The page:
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[CHI] Alinea – Grant Achatz – Reviews & Discussion (Part 2)


BryanZ
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I was wondering if anyone who has eaten this can describe it for me. I'm fascinated by the combination of chocolate and avocado, but even moreso when they are both combined with mint. Is the avocado represented in a sauce, the ice cream, etc? How's the lime introduced (if other than just a sprig on the plate)? And is it a chocolate cake? Thank you in advance.

By the way, I have to also say this is one of my favorite food photographs I've seen. Very nicely done.

alinea04_43.jpg

Edited by avant-garde (log)

"A woman once drove me to drink and I never had the decency to thank her" - W.C. Fields

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avant-garde.

i believe the version of this dessert course that i had was a bit different - there was no avocado involved in my presentation. that being said, i think i can speak to the chocolate "twist" - it was like a dense mousse, or a very light ganache. to be sure, it was very rich, but not cloyingly so. the (whitish) sorbet, if same as mine, is a chufa sorbet - which has a mild milky-sweet root/earthy flavor - described as similar to coconut.

i'd be interested to know what the small green leaves on the plating in avant-garde's picture are.

u.e.

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avant-garde.

i'd be interested to know what the small green leaves on the plating in avant-garde's picture are.

u.e.

Just wanted to clarify that I did not take the photo in case it appears that I did. And thank you for the info...I'm anxious to see what others have to say in addition to your comments.

"A woman once drove me to drink and I never had the decency to thank her" - W.C. Fields

Thanks, The Hopry

http://thehopry.com/

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i think i can speak to the chocolate "twist" - it was like a dense mousse, or a very light ganache.  to be sure, it was very rich, but not cloyingly so.

It sounds a lot like the Chocolate Mousse Cake at Au Coquelet Cafe in Berkeley, CA.

96030366_ca5f4b8e06.jpg

Chocolate Mousse Cake A.K.A. "Chocolate Butter"

Cutting through this "cake" is very similar to cutting through butter that is chilled, but not cold - firm, yet yielding. In the mouth it has a slight chew, but mostly melts smoothly over your tongue. It's a very dense, yet light mousse that borders on being ganache. This dessert as a whole is just a paradox.

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To go into more detail about the description ulterior epicure provided, when I had it the "sorbet" was actually a lime ice cream. This of course, puzzled me, so one of the servers explained that normally ice creams cannot be made with acidic flavor bases as they cause the dairy to curdle. Chefs Stupak and Achatz found a way to somehow neutralize the pH (I think) so that a legitimate lime ice cream (not a sorbet) could be created. The milky, citrus-y flavor combination is quite enjoyable. I'm guessing they used some kind of food-safe pH buffer or something like that to prevent curdling.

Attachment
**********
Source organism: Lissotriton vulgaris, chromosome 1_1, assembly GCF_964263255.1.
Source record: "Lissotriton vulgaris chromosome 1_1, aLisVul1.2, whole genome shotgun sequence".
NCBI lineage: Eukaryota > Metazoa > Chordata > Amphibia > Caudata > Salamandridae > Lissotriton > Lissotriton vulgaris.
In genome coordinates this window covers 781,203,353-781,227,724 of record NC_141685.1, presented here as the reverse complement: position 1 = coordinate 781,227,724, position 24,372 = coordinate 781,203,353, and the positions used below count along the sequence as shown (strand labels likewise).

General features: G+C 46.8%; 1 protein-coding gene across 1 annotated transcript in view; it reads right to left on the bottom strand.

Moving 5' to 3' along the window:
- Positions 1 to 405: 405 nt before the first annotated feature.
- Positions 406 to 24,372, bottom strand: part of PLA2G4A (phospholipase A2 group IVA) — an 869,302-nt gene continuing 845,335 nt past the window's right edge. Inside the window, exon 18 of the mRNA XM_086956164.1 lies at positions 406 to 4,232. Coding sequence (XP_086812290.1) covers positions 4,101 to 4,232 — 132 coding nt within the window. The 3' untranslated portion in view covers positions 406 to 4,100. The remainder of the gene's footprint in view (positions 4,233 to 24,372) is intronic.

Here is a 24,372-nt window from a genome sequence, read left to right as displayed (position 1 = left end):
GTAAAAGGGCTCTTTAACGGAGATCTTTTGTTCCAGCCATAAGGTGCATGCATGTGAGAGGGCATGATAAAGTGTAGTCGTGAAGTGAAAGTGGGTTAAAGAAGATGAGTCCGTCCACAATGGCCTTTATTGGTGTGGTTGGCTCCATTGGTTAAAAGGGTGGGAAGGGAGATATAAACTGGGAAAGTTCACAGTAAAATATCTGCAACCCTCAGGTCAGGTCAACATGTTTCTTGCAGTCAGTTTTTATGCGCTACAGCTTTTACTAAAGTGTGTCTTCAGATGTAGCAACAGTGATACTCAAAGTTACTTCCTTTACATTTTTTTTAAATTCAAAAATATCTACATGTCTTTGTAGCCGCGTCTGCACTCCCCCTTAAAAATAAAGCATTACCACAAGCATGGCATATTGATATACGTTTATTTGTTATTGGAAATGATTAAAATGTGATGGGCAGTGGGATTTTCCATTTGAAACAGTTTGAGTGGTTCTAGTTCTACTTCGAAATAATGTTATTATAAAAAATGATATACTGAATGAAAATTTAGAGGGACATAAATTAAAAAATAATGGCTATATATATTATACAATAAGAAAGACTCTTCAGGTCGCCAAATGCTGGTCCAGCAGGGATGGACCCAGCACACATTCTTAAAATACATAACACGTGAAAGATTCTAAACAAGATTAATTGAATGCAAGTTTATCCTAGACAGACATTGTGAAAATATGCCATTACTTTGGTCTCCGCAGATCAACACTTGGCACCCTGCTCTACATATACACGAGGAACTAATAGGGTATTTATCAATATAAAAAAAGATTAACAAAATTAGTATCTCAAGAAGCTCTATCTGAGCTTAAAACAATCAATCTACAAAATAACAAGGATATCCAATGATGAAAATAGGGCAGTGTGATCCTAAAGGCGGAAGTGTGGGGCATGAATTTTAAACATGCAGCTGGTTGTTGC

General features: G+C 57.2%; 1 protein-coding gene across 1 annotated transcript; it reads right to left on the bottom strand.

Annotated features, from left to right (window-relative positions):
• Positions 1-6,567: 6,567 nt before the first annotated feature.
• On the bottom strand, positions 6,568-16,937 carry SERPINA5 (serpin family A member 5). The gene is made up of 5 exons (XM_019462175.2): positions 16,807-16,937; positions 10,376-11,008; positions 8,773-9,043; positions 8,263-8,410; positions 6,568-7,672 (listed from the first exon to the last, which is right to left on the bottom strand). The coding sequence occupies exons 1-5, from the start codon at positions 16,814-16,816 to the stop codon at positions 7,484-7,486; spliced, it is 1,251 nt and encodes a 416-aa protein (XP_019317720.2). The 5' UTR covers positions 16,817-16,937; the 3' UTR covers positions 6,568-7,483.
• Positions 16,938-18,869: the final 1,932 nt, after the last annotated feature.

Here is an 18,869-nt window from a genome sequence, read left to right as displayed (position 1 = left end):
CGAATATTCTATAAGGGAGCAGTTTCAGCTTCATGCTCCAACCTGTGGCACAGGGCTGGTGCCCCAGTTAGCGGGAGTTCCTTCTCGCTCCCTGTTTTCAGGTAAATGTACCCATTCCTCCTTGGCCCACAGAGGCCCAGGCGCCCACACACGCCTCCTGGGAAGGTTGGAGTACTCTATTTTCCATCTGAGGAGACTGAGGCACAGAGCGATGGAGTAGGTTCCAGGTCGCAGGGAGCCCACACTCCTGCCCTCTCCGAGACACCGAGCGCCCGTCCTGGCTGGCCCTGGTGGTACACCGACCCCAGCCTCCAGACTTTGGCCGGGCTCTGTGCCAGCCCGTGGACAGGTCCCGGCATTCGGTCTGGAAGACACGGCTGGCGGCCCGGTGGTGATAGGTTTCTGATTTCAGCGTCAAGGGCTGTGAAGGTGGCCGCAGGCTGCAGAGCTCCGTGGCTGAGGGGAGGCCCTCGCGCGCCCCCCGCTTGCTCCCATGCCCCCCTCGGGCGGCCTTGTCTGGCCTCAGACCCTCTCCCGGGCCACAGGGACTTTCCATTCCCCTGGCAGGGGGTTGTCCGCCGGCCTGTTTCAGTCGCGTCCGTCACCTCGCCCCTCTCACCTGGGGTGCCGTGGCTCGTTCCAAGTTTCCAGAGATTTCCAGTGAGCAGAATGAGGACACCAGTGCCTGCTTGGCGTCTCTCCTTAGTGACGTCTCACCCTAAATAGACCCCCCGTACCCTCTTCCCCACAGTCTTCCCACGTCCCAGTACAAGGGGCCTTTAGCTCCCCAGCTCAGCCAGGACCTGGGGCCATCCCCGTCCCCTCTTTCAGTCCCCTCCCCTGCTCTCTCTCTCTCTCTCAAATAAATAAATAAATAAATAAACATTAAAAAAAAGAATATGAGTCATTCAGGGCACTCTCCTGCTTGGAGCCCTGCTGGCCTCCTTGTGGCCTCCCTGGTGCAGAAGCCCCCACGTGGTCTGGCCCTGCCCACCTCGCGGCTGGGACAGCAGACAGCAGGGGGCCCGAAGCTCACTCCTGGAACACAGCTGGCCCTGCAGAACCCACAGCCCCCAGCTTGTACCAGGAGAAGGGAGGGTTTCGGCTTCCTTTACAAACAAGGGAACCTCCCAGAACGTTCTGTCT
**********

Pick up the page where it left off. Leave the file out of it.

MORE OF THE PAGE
Edited by BryanZ (log)
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Hm, regarding the lime ice cream, I don't know that it needs to be that complicated (although it probably is, given Alinea's strong perfectionist tendencies.) You can usually add acidic components to an ice cream made from just heavy cream. I do this with my Seville Orange creme brulee, although it requires a bit more work since the acid can prevent the custard from settling. The trick is in making sure the texture and mouthfeel of the ice cream remain light.

One possible trick to use at home could be to use some sort of acidic lime powder and add it to the custard when its being churned...I've never tried that, though.

Whatever the case, I'd love to know how Alinea does it.

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No, I'd say that the chocolate in that dish is a bit like a slightly dense chiboust, with a bit of added tensile strength (don't remember the chemical they use for that) to allow the sheet to be twisted into shape.

yes, agreed, although snekse's guess at a consistency wasn't far off either. it was like eating near-room-temp. butter. in terms of fabric - silky - would be the perfect discriptor.

u.e.

“Watermelon - it’s a good fruit. You eat, you drink, you wash your face.”

Italian tenor Enrico Caruso (1873-1921)

ulteriorepicure.com

My flickr account

ulteriorepicure@gmail.com

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Before we get too off track I just want to say that I'm really only interested in the basics of the dish. The molecular aspect of the cake and ice cream are not that important to me for where I'm going with my inquiry.

I suppose one could easily steep kaffir lime leaves or the zest of a lime to impart flavor into an ice cream and hopefully eliminate a great deal of the acidity aspect. I doubt that's what has been done here, but... I only asked about the dish because the presentation kind of makes it hard to determine what is what.

Ultimately, and I probably should have said this before, I mostly want to know about the avocado element of the dessert since I can't really make it out. I can't tell if it's in the form of a sauce, a pulp, or something else.

I've thought about making a flourless chocolate cake and taking a simple syrup pureed with tons of fresh mint to make an intense little sauce to dot on the plate. But now all I have to do is figure out the avocado part of this to see how I could interpret it into my own dessert.

"A woman once drove me to drink and I never had the decency to thank her" - W.C. Fields

Thanks, The Hopry

http://thehopry.com/